More than medicine needed against Ebola

Fighting Ebola is about fighting distrust. Information on disease prevention must be disseminated in the right way to the people of West Africa. Aid workers need to be responsive and culturally sensitive, social anthropologist Mats Utas stresses.

This week, a group of Swedish doctors, nurses and aid workers prepared for a mission in West Africa by attending a crash course in Ebola prevention at Karolinska Institutet in Stockholm. In addition to learning about the protective clothing they will soon be wearing and sterilisation equipment they have got acquainted with the cultural and social dimensions of their mission.

Mats Utas, researcher at NAI, was one of the experts who served as their guides to the West African society. With over 20 years of field experience in Liberia, Sierra Leone and Côte d'Ivore, Utas explained some of the local traditions that Westerners have difficulty in understanding. For instance, in response to a question by one participant about why so many relatives want to take photos and videos of dead Ebola patients, he replied:

"They want to show the pictures to relatives who are not present. Funerals and rituals surrounding death are extremely important in West Africa. Those who go there have to be aware of that and respect it."

Distrust hampers information flows

A common problem with international relief operations is their lack of sensitivity to the characteristics of society: their operations look alike no matter what of what continent they are working in. In Utas's opinion, the response to the current Ebola crisis should have been more sensitive to cultural and social issues. He does not shy away from calling it a failure.

"In the beginning, the operation focused solely on the medical aspects without taking into account the malfunctioning states of Liberia and Sierra Leone. In general, people distrust the governing elite and discount the information coming from then. This had a huge impact on the early responses to Ebola", Utas argues.

The widespread distrust stems from the elite's exploitation of Liberia's and Sierra Leone's people, exploitation that gave rise to civil wars. Power is still concentrated in the hands of a tiny elite.

Traditional leaders key

According to Utas, information on the virus should have been relayed through traditional leaders: village elders, teachers and seniors, figures whom the people trust. If these "gatekeepers" are not involved in the communication strategy, a key link in the the information chain is broken.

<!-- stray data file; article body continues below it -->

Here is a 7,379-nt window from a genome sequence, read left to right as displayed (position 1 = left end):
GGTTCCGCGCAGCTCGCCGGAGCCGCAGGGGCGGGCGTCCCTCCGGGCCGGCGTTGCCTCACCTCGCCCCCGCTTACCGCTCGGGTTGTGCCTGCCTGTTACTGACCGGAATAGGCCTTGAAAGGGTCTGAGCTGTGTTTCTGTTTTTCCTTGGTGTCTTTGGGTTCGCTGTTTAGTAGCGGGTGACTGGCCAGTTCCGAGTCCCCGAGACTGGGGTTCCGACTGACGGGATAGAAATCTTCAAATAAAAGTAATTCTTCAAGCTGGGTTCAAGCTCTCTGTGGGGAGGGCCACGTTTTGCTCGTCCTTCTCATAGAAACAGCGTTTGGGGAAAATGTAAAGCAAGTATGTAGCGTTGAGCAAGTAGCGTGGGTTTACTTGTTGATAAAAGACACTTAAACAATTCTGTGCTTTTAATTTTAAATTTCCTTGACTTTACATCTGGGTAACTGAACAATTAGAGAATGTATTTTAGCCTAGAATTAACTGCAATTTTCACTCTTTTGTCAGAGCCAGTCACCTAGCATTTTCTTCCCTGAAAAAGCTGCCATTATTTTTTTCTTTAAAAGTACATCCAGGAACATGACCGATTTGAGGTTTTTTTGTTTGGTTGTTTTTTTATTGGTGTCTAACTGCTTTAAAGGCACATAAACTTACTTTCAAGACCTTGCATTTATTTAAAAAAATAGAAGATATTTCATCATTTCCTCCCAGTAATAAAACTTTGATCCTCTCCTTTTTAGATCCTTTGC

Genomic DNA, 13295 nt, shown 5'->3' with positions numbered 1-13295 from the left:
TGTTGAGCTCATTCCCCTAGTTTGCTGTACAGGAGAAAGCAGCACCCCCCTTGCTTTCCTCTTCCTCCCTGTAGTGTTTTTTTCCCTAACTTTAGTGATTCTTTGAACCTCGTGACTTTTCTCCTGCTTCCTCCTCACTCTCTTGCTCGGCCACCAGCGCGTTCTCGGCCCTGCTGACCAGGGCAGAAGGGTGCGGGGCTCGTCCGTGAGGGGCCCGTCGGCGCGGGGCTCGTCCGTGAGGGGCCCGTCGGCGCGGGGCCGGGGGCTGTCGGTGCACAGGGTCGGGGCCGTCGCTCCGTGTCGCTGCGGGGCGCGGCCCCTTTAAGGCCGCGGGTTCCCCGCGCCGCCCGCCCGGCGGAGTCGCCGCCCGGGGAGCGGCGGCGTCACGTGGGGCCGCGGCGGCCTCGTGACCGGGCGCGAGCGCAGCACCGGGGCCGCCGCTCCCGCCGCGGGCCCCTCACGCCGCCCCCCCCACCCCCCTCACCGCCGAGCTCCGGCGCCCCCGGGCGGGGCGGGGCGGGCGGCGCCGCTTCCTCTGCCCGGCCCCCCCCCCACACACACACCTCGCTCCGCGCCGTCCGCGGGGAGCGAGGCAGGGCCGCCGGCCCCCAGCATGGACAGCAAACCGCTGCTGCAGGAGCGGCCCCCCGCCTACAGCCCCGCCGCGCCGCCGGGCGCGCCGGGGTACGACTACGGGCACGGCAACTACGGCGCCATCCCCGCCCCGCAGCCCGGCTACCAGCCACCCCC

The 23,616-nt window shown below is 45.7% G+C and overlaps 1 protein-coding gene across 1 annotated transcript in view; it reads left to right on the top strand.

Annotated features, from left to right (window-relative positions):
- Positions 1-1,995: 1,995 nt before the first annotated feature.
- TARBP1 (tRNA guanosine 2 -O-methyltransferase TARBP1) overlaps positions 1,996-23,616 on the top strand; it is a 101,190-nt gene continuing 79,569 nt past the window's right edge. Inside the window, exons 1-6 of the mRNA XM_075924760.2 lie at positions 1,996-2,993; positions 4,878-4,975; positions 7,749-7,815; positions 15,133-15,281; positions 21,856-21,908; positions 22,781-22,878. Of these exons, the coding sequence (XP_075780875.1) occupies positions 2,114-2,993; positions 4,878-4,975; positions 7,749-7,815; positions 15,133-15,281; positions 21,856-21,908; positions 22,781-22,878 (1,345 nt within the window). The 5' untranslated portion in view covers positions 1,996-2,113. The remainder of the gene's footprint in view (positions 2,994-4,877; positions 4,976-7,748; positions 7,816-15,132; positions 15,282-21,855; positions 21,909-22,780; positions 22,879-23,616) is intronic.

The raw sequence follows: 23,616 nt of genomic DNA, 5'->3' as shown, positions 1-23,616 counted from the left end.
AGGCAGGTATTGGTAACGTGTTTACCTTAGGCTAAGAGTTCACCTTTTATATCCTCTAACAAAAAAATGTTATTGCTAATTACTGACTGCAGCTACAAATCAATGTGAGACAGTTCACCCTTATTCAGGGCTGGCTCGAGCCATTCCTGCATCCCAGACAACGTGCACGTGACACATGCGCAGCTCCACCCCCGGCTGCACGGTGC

"Moreover, if the traditional leaders feel excluded, there is a risk they will purposely start spreading disinformation. They will feel challenged and will not want outsiders pulling the strings."

A couple of months into the operation, international relief agencies are beginning to adjust to West African cultures, Utas believes. However, aid workers still need to be sensitive and know the local situation well when they deliver information on Ebola.

"It was a mistake to go to into Muslim Mandingo societies along with Christian relief organisations. It resulted in riots because people felt threatened by the Christian presence", Utas says.

Daily routines can provide solutions

There is already a critical shortage of beds in temporary Ebola centres, and there will not be enough new ones in the coming months to accomodate all those infected. The next step is community-based care, with people taking care of those infected in their homes. Aid workers try to create systems and routines for how relatives should take care of infected in the safest way.

"This has never been done before, so it is an extremely difficult challenge. We have no choice, as the clinics will not be able to muster enough resources. The alternative is to let people die in their homes", Utas says.

Information should build on what people already feel comfortable with. Utas uses salad as an example. When eating fresh salad in Freetown, it has most likely been washed in chlorine. Chlorine, which also kills the Ebola virus, is already used in homes, so new hygiene routines can be taught based on this established knowledge.

"It's all about associating new information with something that is already part of people's daily lives. People are suspicious of everything coming from outside. We need to describe things from their point of view", Mats Utas concludes.

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